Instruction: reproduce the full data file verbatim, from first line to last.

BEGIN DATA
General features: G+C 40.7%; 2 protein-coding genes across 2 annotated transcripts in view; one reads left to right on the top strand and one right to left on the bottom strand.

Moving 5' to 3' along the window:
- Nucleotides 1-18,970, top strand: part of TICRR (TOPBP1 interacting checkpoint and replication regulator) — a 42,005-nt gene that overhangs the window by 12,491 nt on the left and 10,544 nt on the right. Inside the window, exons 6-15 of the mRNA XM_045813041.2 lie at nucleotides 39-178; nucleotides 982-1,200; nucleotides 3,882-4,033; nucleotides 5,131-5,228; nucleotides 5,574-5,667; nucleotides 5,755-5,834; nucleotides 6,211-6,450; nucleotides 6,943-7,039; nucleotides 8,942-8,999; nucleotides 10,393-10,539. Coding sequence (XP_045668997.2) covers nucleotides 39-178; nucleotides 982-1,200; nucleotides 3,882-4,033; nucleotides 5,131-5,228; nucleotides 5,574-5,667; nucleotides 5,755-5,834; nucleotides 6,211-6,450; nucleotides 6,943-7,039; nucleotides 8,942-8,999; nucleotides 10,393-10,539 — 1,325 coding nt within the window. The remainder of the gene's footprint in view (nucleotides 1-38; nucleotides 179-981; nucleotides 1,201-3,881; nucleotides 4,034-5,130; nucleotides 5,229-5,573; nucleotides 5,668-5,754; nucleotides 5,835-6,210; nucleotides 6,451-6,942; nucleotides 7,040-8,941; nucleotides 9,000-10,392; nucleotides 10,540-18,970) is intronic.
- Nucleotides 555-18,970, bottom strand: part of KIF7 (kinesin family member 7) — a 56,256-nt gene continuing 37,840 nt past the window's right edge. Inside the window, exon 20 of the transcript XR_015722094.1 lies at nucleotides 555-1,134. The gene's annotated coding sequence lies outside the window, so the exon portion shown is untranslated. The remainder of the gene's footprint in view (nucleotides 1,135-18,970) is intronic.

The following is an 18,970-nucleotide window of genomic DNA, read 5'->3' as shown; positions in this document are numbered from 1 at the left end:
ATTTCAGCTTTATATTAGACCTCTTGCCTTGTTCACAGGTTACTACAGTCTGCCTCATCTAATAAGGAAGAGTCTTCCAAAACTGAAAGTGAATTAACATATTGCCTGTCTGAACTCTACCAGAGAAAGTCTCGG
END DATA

General features: G+C 40.7%; 2 protein-coding genes across 2 annotated transcripts in view; one reads left to right on the top strand and one right to left on the bottom strand.

Moving 5' to 3' along the window:
- Nucleotides 1-18,970, top strand: part of TICRR (TOPBP1 interacting checkpoint and replication regulator) — a 42,005-nt gene that overhangs the window by 12,491 nt on the left and 10,544 nt on the right. Inside the window, exons 6-15 of the mRNA XM_045813041.2 lie at nucleotides 39-178; nucleotides 982-1,200; nucleotides 3,882-4,033; nucleotides 5,131-5,228; nucleotides 5,574-5,667; nucleotides 5,755-5,834; nucleotides 6,211-6,450; nucleotides 6,943-7,039; nucleotides 8,942-8,999; nucleotides 10,393-10,539. Coding sequence (XP_045668997.2) covers nucleotides 39-178; nucleotides 982-1,200; nucleotides 3,882-4,033; nucleotides 5,131-5,228; nucleotides 5,574-5,667; nucleotides 5,755-5,834; nucleotides 6,211-6,450; nucleotides 6,943-7,039; nucleotides 8,942-8,999; nucleotides 10,393-10,539 — 1,325 coding nt within the window. The remainder of the gene's footprint in view (nucleotides 1-38; nucleotides 179-981; nucleotides 1,201-3,881; nucleotides 4,034-5,130; nucleotides 5,229-5,573; nucleotides 5,668-5,754; nucleotides 5,835-6,210; nucleotides 6,451-6,942; nucleotides 7,040-8,941; nucleotides 9,000-10,392; nucleotides 10,540-18,970) is intronic.
- Nucleotides 555-18,970, bottom strand: part of KIF7 (kinesin family member 7) — a 56,256-nt gene continuing 37,840 nt past the window's right edge. Inside the window, exon 20 of the transcript XR_015722094.1 lies at nucleotides 555-1,134. The gene's annotated coding sequence lies outside the window, so the exon portion shown is untranslated. The remainder of the gene's footprint in view (nucleotides 1,135-18,970) is intronic.

The following is an 18,970-nucleotide window of genomic DNA, read 5'->3' as shown; positions in this document are numbered from 1 at the left end:
ATTTCAGCTTTATATTAGACCTCTTGCCTTGTTCACAGGTTACTACAGTCTGCCTCATCTAATAAGGAAGAGTCTTCCAAAACTGAAAGTGAATTAACATATTGCCTGTCTGAACTCTACCAGAGAAAGTCTCGG